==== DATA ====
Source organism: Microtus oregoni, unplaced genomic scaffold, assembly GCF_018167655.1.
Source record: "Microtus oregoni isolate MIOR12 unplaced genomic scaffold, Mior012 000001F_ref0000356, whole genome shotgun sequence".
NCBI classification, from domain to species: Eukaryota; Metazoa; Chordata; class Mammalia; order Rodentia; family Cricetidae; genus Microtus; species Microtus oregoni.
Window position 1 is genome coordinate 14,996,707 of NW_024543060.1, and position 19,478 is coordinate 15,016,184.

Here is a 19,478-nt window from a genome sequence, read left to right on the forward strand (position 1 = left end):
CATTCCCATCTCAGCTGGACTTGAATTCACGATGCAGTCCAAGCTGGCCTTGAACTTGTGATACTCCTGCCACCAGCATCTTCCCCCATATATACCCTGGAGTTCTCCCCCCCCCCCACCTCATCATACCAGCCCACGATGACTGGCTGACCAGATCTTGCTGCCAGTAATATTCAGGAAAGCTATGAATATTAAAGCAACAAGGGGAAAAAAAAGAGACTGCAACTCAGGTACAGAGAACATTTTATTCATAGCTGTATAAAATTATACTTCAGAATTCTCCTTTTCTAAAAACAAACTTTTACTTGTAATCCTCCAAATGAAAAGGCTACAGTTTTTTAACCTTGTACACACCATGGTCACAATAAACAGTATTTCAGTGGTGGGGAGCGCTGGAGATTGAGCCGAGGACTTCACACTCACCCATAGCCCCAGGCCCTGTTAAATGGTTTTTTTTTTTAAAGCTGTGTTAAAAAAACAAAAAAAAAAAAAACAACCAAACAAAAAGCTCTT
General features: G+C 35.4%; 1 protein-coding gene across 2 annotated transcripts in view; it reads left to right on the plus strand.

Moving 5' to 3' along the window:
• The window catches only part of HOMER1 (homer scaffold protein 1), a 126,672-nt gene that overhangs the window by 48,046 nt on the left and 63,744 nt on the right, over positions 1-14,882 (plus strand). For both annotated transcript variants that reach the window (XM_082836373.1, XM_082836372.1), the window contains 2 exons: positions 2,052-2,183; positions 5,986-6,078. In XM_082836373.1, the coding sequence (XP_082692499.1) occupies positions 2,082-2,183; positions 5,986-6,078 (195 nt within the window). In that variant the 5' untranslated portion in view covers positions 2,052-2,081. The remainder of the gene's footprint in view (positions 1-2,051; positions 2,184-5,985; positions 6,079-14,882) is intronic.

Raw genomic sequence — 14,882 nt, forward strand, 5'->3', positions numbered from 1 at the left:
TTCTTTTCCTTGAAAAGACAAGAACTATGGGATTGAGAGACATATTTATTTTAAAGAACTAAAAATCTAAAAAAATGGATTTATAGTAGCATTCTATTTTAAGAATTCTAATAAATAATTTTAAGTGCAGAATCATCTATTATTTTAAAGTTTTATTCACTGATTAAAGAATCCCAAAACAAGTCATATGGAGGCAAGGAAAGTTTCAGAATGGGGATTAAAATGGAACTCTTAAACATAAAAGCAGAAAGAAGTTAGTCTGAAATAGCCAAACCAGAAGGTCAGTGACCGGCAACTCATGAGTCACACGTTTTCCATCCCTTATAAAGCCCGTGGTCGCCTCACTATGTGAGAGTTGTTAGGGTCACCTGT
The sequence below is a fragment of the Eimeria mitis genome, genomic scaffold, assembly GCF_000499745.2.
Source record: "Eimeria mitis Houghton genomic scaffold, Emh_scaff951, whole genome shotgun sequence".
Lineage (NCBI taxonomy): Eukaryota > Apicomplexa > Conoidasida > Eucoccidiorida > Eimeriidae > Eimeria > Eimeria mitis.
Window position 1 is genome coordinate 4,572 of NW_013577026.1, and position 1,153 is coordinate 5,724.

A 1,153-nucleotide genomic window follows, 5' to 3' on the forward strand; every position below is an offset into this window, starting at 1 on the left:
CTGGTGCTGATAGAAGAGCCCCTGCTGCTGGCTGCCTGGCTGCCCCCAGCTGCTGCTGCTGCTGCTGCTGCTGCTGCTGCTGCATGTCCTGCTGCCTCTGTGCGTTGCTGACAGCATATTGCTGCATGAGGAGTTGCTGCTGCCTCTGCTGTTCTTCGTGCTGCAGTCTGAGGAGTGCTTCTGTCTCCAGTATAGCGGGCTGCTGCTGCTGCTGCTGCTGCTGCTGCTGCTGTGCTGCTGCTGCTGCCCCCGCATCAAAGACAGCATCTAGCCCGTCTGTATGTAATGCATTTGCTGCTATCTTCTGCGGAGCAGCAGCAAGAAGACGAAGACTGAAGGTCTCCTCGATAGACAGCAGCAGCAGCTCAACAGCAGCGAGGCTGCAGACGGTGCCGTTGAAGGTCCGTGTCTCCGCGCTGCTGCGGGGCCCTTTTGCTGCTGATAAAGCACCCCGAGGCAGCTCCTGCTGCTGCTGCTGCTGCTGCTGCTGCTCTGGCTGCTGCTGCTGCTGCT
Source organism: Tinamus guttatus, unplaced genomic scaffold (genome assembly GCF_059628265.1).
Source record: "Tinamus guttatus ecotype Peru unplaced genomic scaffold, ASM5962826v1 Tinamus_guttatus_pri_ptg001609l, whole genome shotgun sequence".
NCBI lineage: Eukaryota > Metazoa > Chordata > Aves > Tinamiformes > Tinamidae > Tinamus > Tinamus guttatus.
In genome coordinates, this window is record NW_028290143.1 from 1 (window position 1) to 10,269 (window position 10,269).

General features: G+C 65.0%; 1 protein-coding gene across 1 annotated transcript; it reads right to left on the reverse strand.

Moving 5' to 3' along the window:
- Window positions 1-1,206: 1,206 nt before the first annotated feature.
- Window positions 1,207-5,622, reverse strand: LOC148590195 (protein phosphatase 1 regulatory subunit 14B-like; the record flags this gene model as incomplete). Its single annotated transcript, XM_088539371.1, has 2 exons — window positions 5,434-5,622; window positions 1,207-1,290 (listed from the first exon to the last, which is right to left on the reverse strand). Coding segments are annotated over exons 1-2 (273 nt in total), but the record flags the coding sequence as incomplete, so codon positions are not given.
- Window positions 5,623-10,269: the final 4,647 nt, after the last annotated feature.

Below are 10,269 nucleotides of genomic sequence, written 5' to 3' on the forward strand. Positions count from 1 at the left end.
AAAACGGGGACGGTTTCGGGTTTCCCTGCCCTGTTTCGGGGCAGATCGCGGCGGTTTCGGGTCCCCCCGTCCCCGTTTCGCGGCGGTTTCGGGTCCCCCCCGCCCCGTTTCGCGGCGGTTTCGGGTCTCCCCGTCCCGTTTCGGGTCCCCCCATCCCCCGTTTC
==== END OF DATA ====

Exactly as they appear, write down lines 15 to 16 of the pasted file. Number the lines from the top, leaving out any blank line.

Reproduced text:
Window position 1 is genome coordinate 4,572 of NW_013577026.1, and position 1,153 is coordinate 5,724.

A 1,153-nucleotide genomic window follows, 5' to 3' on the forward strand; every position below is an offset into this window, starting at 1 on the left: